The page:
With Halloween rapidly approaching and with Calum’s most recent escapade in his Rover Metro 115SD on the infamous “Test Hill” down at Brooklands’ racetrack in Weybridge (landing with CCFS on the 13th of November), we wanted to follow-up with a little automotive history and an intriguing ghost story.
Paul Stewart from Brooklands Museum kindly shared a lot of information with us about the track in its heyday and since, however, given the time of year - the story that stuck with us was the one about Percy Lambert – a British racing legend from the early part of the twentieth century.
Percy Lambert was best known for achieving a land speed record of 103.84mph with his 4.5 litre side-valve Talbot in February 1913– the first time anyone had driven over 100 miles in an hour.
What made this most remarkable at the time was that other vehicles that had attempted the same record (and failed) were reportedly far bigger 9.1 - 15 litre racing cars.
Percy was due to get married later that year and therefore promised his fiancée that he would give up racing. Perhaps unsurprisingly, due to Peugeot beating his original record, a few months later he decided to get behind the wheel again to make another attempt – sadly dying in an accident caused by a burst tyre on Brooklands race course. Spiralling through the air and landing with force, in a car with no protection, well beyond stopping speed, Percy passed away as he was rushed to hospital.
Tragic given that a mere 2 weeks before he was to marry and give up racing…
The incredible thing is – Percy actually managed to average over 110mph for the first 20 laps on the day of his death – which meant, had things not ended in disaster and his untimely demise, he would have beaten his original land speed record.
Percy is buried at Brompton Cemetery in London in a streamlined coffin – curiously morbid given that it was built to resemble the car he died in…! His epitaph reads:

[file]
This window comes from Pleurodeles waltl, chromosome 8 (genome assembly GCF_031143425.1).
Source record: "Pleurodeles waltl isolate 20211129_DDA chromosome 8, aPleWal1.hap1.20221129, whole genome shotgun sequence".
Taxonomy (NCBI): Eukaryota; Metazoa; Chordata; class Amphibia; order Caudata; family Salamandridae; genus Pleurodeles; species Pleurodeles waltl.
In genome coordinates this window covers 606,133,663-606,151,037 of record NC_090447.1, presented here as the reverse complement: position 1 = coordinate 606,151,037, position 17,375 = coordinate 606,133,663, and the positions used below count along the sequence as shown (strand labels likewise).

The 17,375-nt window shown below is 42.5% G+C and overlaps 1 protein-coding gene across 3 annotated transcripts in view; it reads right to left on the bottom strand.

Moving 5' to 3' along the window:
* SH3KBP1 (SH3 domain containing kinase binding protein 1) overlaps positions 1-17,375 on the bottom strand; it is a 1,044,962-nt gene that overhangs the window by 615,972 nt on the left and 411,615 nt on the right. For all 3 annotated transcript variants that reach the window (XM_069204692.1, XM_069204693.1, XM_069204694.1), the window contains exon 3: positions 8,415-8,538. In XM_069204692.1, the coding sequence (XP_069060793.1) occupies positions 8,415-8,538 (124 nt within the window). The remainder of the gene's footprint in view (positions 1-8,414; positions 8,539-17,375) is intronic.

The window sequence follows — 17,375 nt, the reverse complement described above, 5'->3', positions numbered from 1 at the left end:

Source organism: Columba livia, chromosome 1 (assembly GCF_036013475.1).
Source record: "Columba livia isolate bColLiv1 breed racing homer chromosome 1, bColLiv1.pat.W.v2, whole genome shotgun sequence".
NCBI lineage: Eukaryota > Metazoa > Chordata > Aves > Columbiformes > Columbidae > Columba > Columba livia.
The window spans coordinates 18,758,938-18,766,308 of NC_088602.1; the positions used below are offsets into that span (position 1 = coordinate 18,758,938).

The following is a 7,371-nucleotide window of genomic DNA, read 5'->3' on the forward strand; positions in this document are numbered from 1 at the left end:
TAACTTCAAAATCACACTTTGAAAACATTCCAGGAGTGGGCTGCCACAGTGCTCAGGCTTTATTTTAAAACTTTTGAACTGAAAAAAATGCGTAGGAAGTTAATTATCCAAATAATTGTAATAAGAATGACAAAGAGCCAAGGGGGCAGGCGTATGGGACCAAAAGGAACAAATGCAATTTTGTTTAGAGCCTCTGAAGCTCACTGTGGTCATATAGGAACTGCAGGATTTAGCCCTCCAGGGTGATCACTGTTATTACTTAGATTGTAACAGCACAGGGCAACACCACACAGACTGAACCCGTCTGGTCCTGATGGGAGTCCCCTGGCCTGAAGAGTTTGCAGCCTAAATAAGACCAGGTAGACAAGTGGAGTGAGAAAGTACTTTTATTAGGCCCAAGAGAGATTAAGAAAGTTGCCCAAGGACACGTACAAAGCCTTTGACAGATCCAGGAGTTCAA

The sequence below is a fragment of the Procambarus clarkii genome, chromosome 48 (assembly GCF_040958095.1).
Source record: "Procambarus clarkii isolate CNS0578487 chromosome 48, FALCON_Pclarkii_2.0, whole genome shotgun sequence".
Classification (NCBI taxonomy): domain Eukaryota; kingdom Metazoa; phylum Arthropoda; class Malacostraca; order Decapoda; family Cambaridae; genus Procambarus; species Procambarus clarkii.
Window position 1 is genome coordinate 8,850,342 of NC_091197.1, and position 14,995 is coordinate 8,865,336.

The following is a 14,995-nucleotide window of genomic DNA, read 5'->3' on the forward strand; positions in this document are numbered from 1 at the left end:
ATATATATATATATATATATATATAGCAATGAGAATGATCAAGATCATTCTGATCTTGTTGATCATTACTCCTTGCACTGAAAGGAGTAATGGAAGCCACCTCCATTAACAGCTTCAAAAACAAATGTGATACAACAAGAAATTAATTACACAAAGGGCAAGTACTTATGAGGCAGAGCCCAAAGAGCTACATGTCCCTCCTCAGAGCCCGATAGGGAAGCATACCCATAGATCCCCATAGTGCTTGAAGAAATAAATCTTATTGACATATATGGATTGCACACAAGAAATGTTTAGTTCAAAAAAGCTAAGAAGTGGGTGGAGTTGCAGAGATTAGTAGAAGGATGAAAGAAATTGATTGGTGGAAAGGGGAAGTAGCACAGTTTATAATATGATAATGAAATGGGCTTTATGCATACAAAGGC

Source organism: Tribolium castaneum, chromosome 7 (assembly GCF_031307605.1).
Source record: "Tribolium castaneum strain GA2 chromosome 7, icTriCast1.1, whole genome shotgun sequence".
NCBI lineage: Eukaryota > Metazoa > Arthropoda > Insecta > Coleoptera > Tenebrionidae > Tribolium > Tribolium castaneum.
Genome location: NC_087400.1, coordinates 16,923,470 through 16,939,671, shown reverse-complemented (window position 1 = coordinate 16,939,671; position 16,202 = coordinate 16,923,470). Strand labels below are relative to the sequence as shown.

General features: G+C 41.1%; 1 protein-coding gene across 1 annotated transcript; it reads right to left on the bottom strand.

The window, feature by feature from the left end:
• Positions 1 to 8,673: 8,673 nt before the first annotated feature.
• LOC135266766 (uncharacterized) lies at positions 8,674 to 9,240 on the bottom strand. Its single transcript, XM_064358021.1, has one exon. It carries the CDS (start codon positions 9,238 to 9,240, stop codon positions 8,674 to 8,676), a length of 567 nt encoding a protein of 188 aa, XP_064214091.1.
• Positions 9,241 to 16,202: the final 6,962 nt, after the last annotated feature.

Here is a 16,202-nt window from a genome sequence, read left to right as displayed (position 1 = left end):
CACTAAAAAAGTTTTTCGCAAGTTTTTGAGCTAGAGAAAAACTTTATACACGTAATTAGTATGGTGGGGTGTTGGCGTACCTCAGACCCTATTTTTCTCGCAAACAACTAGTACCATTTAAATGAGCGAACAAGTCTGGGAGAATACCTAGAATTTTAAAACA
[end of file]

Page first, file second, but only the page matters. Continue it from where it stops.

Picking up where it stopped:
“A modest friend, a fine gentleman and a thorough sportsman. The first man to cover 100 miles in one hour. Killed by accident at Brooklands Motor Racing Track whilst attempting further records. October 21st, 1913.”
There have been numerous sightings of a ghost in full racing kit – leather coat, cap and goggles, pacing the track and strolling into a large hangar – known as “The Vatican” – where Percy used to store his Talbot race car.
Other sightings claim to have seen him racing his car along the now disused race track, sometimes accompanied by the roar of an engine.
Whilst Percy Lambert is by far Brooklands’ most famous ghostly visage there have been reports of others – many of which are reportedly far grislier to behold!
Here are just a few of them:
· A young local boy reportedly needed medical treatment following a run-in with a man staggering around with a semi-dismembered head hanging off. It’s believed that the man could be Captain Toop – who crashed in a Peugeot in 1924.
· Ghosts of airmen and ground crew who worked at Brooklands during World War 2 (when it was converted to accommodate the RAF and disguise the track so that the German pilots had no landmark to identify their location) have been encountered.
· Reports in the early hours of the morning of hearing cars roaring along the racetrack and the sounds of crashes – including splintering wood.
· Doors around the site opening and closing by themselves.
Whether the sightings of the ghosts and ghostly goings on are real or figments of an over-active imagination – it does make for interesting reading and for discussions.
Do you have a spookily good motoring story to tell for Halloween? Have you had an experience or encounter down at Brooklands that you would like to share?
We want to hear from you!